To effectively match patient needs with treatment interventions, health care professionals must be able to distinguish the periodic difficulties that characterize normal adjustment from more serious mental disorders. To assist in this evaluation, health care professionals should understand the distinctions among a variety of related concepts, as defined below.
Normal adjustment: Adjustment or psychosocial adaptation to cancer has been defined [1-5] as an ongoing process in which the individual patient tries to manage emotional distress, solve specific cancer-related problems, and gain mastery or control over cancer-related life events. Adjustment to cancer is not a unitary, single event but rather a series of ongoing coping responses to the multiple tasks associated with living with cancer. (Refer to the Normal Adjustment section of this summary for more information.)
Psychosocial distress: Distress has been defined as “an unpleasant experience of an emotional, psychological, social, or spiritual nature that interferes with the ability to cope with cancer treatment. It extends along a continuum, from common normal feelings of vulnerability, sadness, and fears, to problems that are disabling, such as true depression, anxiety, panic, and feeling isolated or in a spiritual crisis.”[6,7] (Refer to the Psychosocial Distress section of this summary for more information.)
Adjustment disorders: The adjustment disorders, a diagnostic category of the fourth revised edition of the American Psychiatric Association’s Diagnostic and Statistical Manual of Mental Disorders (DSM-IV-TR), are defined as reactions to an identifiable psychosocial stressor (e.g., cancer diagnosis) with a degree of psychopathology that is less severe than diagnosable mental disorders such as major depressive disorder or generalized anxiety disorder and yet are “in excess of what would be expected” or result in “significant impairment in social or occupational functioning.” (Refer to the Adjustment Disorders section of this summary for more information.)
Anxiety disorders: Anxiety disorders are a group of mental disorders whose common symptoms include excessive anxiety, worry, fear, apprehension, and/or dread. Although some anxiety can be adaptive—particularly in response to stressors such as cancer—anxiety disorders are excessive, unwarranted, often illogical fears, worry, and dread. The DSM-IV-TR includes generalized anxiety disorder, panic disorder, agoraphobia, social anxiety disorder, specific phobia, obsessive-compulsive disorder, and post-traumatic stress disorder as types of anxiety disorders. (Refer to the Anxiety Disorders: Description and Etiology section of this summary for more information.)References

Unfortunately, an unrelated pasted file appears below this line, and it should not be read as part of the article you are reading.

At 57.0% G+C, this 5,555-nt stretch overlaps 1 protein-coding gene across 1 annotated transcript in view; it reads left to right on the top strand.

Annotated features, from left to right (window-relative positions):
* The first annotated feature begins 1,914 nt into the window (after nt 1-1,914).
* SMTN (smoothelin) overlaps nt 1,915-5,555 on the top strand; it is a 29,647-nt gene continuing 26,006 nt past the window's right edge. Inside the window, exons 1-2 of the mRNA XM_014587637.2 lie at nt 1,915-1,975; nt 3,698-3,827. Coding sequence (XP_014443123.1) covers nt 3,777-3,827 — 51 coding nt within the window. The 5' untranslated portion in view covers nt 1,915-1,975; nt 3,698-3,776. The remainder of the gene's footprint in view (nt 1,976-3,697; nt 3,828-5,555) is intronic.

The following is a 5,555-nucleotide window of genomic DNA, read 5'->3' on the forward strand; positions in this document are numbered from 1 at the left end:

- Brennan J: Adjustment to cancer - coping or personal transition? Psychooncology 10 (1): 1-18, 2001 Jan-Feb. [PUBMED Abstract]
- Folkman S, Greer S: Promoting psychological well-being in the face of serious illness: when theory, research and practice inform each other. Psychooncology 9 (1): 11-9, 2000 Jan-Feb. [PUBMED Abstract]
- Kornblith AB: Psychosocial adaptation of cancer survivors. In: Holland JC, Breitbart W, Jacobsen PB, et al., eds.: Psycho-oncology. New York, NY: Oxford University Press, 1998, pp 223-41.
- Nicholas DR, Veach TA: The psychosocial assessment of the adult cancer patient. Prof Psychol 31 (2): 206-15, 2000.
- Spencer SM, Carver CS, Price AA: Psychological and social factors in adaptation. In: Holland JC, Breitbart W, Jacobsen PB, et al., eds.: Psycho-oncology. New York, NY: Oxford University Press, 1998, pp 211-22.
- NCCN practice guidelines for the management of psychosocial distress. National Comprehensive Cancer Network. Oncology (Huntingt) 13 (5A): 113-47, 1999. [PUBMED Abstract]
- Fashoyin-Aje LA, Martinez KA, Dy SM: New patient-centered care standards from the commission on cancer: opportunities and challenges. J Support Oncol 10 (3): 107-11, 2012 May-Jun. [PUBMED Abstract]
- American Psychiatric Association: Diagnostic and Statistical Manual of Mental Disorders: DSM-IV-TR. 4th rev. ed. Washington, DC: American Psychiatric Association, 2000.